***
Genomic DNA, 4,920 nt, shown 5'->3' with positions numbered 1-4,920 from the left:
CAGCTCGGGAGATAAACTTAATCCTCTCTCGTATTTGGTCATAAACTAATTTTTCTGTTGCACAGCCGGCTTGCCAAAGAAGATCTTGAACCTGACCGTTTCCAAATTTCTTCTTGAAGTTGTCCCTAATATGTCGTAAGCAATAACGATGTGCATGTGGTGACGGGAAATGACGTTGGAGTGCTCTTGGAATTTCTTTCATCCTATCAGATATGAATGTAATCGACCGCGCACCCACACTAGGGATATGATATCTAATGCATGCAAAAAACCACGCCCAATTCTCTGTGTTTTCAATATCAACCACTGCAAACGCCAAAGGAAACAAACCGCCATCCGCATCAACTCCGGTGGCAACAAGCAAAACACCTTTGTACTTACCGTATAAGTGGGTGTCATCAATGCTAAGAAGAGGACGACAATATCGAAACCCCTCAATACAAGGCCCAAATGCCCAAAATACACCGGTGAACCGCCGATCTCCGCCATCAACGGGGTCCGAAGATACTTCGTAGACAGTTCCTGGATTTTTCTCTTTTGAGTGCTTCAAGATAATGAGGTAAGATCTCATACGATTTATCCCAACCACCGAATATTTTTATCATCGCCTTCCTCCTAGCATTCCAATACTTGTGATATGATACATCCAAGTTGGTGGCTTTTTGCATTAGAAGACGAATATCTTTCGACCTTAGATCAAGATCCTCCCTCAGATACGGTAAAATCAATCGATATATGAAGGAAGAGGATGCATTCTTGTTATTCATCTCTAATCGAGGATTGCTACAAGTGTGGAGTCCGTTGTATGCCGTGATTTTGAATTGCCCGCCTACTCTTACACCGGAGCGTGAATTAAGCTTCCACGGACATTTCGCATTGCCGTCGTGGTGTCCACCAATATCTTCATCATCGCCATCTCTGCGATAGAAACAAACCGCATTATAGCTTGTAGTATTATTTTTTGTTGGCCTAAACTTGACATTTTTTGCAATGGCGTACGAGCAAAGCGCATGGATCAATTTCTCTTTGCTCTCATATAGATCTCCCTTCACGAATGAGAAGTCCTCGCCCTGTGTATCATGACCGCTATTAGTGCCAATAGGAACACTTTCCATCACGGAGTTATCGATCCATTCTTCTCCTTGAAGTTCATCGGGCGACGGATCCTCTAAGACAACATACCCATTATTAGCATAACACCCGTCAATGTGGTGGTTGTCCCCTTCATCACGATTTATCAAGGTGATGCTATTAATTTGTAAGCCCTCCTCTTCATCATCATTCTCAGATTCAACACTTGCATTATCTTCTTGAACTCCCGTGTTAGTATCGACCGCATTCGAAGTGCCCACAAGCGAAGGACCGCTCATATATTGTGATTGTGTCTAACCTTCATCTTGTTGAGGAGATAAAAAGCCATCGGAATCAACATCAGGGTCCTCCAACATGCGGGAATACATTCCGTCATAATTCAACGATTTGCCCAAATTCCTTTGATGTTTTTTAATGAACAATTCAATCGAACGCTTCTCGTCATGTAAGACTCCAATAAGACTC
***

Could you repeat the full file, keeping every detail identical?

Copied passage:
Genomic DNA, 4,920 nt, shown 5'->3' with positions numbered 1-4,920 from the left:
CAGCTCGGGAGATAAACTTAATCCTCTCTCGTATTTGGTCATAAACTAATTTTTCTGTTGCACAGCCGGCTTGCCAAAGAAGATCTTGAACCTGACCGTTTCCAAATTTCTTCTTGAAGTTGTCCCTAATATGTCGTAAGCAATAACGATGTGCATGTGGTGACGGGAAATGACGTTGGAGTGCTCTTGGAATTTCTTTCATCCTATCAGATATGAATGTAATCGACCGCGCACCCACACTAGGGATATGATATCTAATGCATGCAAAAAACCACGCCCAATTCTCTGTGTTTTCAATATCAACCACTGCAAACGCCAAAGGAAACAAACCGCCATCCGCATCAACTCCGGTGGCAACAAGCAAAACACCTTTGTACTTACCGTATAAGTGGGTGTCATCAATGCTAAGAAGAGGACGACAATATCGAAACCCCTCAATACAAGGCCCAAATGCCCAAAATACACCGGTGAACCGCCGATCTCCGCCATCAACGGGGTCCGAAGATACTTCGTAGACAGTTCCTGGATTTTTCTCTTTTGAGTGCTTCAAGATAATGAGGTAAGATCTCATACGATTTATCCCAACCACCGAATATTTTTATCATCGCCTTCCTCCTAGCATTCCAATACTTGTGATATGATACATCCAAGTTGGTGGCTTTTTGCATTAGAAGACGAATATCTTTCGACCTTAGATCAAGATCCTCCCTCAGATACGGTAAAATCAATCGATATATGAAGGAAGAGGATGCATTCTTGTTATTCATCTCTAATCGAGGATTGCTACAAGTGTGGAGTCCGTTGTATGCCGTGATTTTGAATTGCCCGCCTACTCTTACACCGGAGCGTGAATTAAGCTTCCACGGACATTTCGCATTGCCGTCGTGGTGTCCACCAATATCTTCATCATCGCCATCTCTGCGATAGAAACAAACCGCATTATAGCTTGTAGTATTATTTTTTGTTGGCCTAAACTTGACATTTTTTGCAATGGCGTACGAGCAAAGCGCATGGATCAATTTCTCTTTGCTCTCATATAGATCTCCCTTCACGAATGAGAAGTCCTCGCCCTGTGTATCATGACCGCTATTAGTGCCAATAGGAACACTTTCCATCACGGAGTTATCGATCCATTCTTCTCCTTGAAGTTCATCGGGCGACGGATCCTCTAAGACAACATACCCATTATTAGCATAACACCCGTCAATGTGGTGGTTGTCCCCTTCATCACGATTTATCAAGGTGATGCTATTAATTTGTAAGCCCTCCTCTTCATCATCATTCTCAGATTCAACACTTGCATTATCTTCTTGAACTCCCGTGTTAGTATCGACCGCATTCGAAGTGCCCACAAGCGAAGGACCGCTCATATATTGTGATTGTGTCTAACCTTCATCTTGTTGAGGAGATAAAAAGCCATCGGAATCAACATCAGGGTCCTCCAACATGCGGGAATACATTCCGTCATAATTCAACGATTTGCCCAAATTCCTTTGATGTTTTTTAATGAACAATTCAATCGAACGCTTCTCGTCATGTAAGACTCCAATAAGACTC